2017 Webinar: Chronic Hepatitis B and Pregnancy: Management and Prevention of Vertical Transmission
Recorded On: 09/14/2017
The management of women of child-bearing age and pregnant women with chronic hepatitis B requires special consideration due to the potential effects of antiviral therapy on unborn fetus and potential for hepatitis flares for pregnant and postpartum women. While universal maternal screening programs and immunoprophylaxis to newborns have greatly reduced mother-to-child-transmission (MTCT), immunoprophylaxis can fail in up to 30% of infants, especially in mothers with high HBV DNA levels and positive HBeAg. As a result, there has been growing support for the initiation of antiviral therapy during late pregnancy in highly viremic women, and this has been shown in a recent randomized controlled trial to be safe and effective in preventing MTCT with antiviral therapy starting at 30-week gestation and in combination with birth-dose HBV immunoglobulin (HBIG) and vaccination followed by completion of the 3-dose vaccine series.
Mindie H. Nguyen (Moderator)
Mindie Nguyen, MD is a professor of medicine and director for the Hepatology Fellowship and Clerkship in the Division of Gastroenterology and Hepatology and Liver Transplant at Stanford University Medical Center. She is an active clinician with a large general and transplant liver practice, and an active researcher in viral hepatitis, non-alcoholic fatty liver disease and liver cancer with over 250 publications including first or senior authorship in leading journals such as The New England Journal of Medicine, Lancet Gastroenterology and Hepatology, Gastroenterology, Journal of Hepatology and HEPATOLOGY.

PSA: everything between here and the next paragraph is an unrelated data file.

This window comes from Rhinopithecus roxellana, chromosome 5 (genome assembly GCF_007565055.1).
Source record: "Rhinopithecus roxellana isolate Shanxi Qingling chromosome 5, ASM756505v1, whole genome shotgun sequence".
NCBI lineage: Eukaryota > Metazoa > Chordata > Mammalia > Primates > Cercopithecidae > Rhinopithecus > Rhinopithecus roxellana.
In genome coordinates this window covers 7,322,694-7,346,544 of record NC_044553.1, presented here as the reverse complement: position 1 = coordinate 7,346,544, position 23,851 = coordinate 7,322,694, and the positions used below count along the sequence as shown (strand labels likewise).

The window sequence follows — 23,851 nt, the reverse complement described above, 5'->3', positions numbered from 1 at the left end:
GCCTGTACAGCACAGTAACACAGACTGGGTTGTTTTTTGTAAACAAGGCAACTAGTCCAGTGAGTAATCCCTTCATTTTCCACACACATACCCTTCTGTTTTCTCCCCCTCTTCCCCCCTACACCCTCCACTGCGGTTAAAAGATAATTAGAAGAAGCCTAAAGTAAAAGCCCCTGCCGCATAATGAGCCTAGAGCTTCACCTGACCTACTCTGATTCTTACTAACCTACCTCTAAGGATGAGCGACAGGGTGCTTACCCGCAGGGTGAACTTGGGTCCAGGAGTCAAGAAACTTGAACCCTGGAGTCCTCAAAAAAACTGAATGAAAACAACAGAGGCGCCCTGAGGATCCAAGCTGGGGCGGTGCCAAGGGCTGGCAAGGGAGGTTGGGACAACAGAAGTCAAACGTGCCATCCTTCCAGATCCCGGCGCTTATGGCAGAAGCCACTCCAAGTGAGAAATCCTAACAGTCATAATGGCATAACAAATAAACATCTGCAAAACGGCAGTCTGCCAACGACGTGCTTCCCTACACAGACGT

Nguyen has served as editorial/advisory board member for major journals such as Lancet Gastroenterology and Hepatology, Gastroenterology and HEPATOLOGY. She is currently Chair of the Hepatitis B Special Interest Group for the American Association for the Study of Liver Diseases (AASLD) and an Officer/Treasurer and Executive Governing Council for the International Association for the Study of Liver Diseases (IASL). She is the lead Principal Investigator for several multinational studies involving over 40 centers in the U.S. and Asia Pacific. She serves as Board of Directors or Advisors for non-profit organizations locally and nationally in the U.S; and in collaboration with the local country Ministries of Health and Sports, she has directed scientific programs of continuing medical conferences for physicians in Mongolia and Myanmar. As an active teacher and educator, she has mentored over 130 trainees from high school students to undergraduate, medical, Masters’ and PhD students in Public Health/Epidemiology, clinical residents/fellows, postdoctoral research fellows, and faculty at Assistant/Associate Professor rank from Stanford University as well as other institutions in the U.S. and overseas.
Tram T. Tran
Tram T. Tran, MD, FAASLD is the Medical Director of Liver Transplantation at Cedars-Sinai Medical Center and Professor of Medicine at Geffen UCLA School of Medicine. Dr. Tran has broad research interests in the areas of viral hepatitis B and C, liver disease in pregnancy and liver transplantation. She is an internationally recognized expert and NIH-funded researcher in the field of chronic hepatitis B, and is active in patient and community advocacy on hepatitis B prevention and treatment. She has authored and co-authored numerous abstracts, papers and chapters in these fields and published in journals.
Calvin Q. Pan
Calvin Pan, MD is Clinical Professor of Medicine at the Division of Gasteroenterology and Hepatology in NYU Langone Medical Center in New York. Dr. Pan currently chairs the Online Learning Committee of AASLD. His research interest is a focus on the natural history of viral hepatitis, antiviral therapy and the prevention of vertical transmission of hepatitis virus. As the leading author, Dr. Pan has presented original articles in many high impact journals including the New England Journal of Medicine and Hepatology. He is the recipient of the Mastership Award from the American College of Physicians.